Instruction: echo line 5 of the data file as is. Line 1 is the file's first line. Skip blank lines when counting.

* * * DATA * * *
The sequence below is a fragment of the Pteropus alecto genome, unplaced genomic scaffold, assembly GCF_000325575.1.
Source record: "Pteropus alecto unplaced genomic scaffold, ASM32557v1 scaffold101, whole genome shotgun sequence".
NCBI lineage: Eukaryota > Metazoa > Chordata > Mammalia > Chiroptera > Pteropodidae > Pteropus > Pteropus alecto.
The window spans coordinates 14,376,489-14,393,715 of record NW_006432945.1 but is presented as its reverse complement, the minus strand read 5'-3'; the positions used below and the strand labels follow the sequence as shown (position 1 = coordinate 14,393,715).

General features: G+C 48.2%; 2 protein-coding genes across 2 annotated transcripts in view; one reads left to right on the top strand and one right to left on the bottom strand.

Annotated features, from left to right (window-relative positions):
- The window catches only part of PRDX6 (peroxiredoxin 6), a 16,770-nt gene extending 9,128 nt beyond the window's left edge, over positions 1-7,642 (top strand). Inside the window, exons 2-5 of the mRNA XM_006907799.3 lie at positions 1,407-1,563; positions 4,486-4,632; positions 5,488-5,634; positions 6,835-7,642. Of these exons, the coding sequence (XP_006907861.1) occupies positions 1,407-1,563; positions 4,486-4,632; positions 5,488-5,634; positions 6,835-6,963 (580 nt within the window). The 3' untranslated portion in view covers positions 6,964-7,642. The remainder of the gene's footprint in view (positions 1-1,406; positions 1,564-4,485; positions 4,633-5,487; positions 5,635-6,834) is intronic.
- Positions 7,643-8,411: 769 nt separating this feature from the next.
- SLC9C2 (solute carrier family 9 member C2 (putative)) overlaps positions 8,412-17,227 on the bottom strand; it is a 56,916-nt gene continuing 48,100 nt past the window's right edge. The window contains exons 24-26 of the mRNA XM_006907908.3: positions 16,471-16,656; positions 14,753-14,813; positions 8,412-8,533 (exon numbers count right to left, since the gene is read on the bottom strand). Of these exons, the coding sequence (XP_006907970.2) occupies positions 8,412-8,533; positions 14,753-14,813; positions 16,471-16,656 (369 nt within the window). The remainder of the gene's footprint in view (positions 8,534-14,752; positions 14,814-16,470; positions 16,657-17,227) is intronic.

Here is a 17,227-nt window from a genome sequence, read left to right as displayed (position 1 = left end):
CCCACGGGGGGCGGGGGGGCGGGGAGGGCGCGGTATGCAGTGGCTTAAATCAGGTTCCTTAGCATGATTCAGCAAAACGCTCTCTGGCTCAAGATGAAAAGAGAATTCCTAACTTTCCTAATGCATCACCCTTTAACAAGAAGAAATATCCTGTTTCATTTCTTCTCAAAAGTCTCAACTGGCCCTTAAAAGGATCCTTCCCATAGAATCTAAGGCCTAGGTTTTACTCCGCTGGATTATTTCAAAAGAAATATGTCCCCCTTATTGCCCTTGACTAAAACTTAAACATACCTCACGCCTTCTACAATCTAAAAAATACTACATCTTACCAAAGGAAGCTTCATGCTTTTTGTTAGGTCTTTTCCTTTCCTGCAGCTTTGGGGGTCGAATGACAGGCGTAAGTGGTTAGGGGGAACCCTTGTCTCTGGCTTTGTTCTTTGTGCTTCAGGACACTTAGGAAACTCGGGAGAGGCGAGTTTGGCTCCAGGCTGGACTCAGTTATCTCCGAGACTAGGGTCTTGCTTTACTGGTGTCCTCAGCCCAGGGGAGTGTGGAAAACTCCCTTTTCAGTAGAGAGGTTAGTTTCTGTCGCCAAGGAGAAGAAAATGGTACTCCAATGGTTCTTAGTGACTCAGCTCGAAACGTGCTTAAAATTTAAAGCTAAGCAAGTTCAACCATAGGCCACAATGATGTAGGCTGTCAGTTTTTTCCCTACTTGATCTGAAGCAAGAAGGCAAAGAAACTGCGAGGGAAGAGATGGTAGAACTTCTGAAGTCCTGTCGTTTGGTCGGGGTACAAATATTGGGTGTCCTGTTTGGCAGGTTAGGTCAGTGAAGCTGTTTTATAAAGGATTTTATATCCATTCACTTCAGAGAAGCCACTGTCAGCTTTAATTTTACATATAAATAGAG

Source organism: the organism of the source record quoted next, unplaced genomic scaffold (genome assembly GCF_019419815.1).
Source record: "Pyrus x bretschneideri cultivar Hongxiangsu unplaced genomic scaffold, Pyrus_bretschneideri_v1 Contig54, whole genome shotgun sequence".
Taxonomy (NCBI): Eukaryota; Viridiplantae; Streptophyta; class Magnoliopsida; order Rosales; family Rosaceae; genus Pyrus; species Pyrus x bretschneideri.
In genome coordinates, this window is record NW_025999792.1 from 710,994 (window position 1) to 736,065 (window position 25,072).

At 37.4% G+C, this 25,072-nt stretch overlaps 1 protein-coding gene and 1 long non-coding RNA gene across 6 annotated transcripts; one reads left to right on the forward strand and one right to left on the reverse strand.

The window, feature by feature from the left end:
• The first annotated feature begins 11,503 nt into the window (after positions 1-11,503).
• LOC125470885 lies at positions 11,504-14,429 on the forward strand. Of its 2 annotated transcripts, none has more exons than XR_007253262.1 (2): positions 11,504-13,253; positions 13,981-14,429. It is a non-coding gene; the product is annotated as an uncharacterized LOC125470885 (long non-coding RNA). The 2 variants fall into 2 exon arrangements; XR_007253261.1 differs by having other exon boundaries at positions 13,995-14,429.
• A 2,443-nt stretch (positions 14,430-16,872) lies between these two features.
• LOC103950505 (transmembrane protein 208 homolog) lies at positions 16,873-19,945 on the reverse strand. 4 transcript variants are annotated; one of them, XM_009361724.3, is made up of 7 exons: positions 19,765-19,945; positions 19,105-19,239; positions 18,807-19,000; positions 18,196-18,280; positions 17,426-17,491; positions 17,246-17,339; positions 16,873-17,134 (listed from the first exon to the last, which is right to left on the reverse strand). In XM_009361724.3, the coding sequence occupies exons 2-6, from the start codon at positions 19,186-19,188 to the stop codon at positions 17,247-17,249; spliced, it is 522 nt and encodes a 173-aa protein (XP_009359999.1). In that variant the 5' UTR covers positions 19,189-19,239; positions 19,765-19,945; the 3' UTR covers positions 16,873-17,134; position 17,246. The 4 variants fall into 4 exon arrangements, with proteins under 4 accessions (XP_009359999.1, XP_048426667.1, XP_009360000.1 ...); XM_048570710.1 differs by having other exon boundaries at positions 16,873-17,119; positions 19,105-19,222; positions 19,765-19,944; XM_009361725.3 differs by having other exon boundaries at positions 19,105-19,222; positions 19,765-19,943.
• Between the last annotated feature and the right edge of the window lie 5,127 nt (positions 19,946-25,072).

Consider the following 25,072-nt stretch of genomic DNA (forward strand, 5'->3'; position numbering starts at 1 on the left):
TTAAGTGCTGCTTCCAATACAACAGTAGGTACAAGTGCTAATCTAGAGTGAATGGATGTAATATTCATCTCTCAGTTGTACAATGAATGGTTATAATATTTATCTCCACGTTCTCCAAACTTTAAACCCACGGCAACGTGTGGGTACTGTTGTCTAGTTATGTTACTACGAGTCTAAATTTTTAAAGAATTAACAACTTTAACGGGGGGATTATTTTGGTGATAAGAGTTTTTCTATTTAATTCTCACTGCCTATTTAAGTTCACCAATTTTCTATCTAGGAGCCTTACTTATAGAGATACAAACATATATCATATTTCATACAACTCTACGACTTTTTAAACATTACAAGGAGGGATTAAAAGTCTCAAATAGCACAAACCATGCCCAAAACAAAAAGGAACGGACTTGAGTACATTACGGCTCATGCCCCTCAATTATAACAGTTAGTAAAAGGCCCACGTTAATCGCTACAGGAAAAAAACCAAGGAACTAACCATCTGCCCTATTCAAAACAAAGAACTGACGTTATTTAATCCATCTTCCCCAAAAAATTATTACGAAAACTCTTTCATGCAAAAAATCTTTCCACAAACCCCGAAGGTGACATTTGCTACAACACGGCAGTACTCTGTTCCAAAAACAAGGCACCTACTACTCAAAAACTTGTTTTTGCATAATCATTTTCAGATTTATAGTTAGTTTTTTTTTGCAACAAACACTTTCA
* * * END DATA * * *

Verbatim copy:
General features: G+C 48.2%; 2 protein-coding genes across 2 annotated transcripts in view; one reads left to right on the top strand and one right to left on the bottom strand.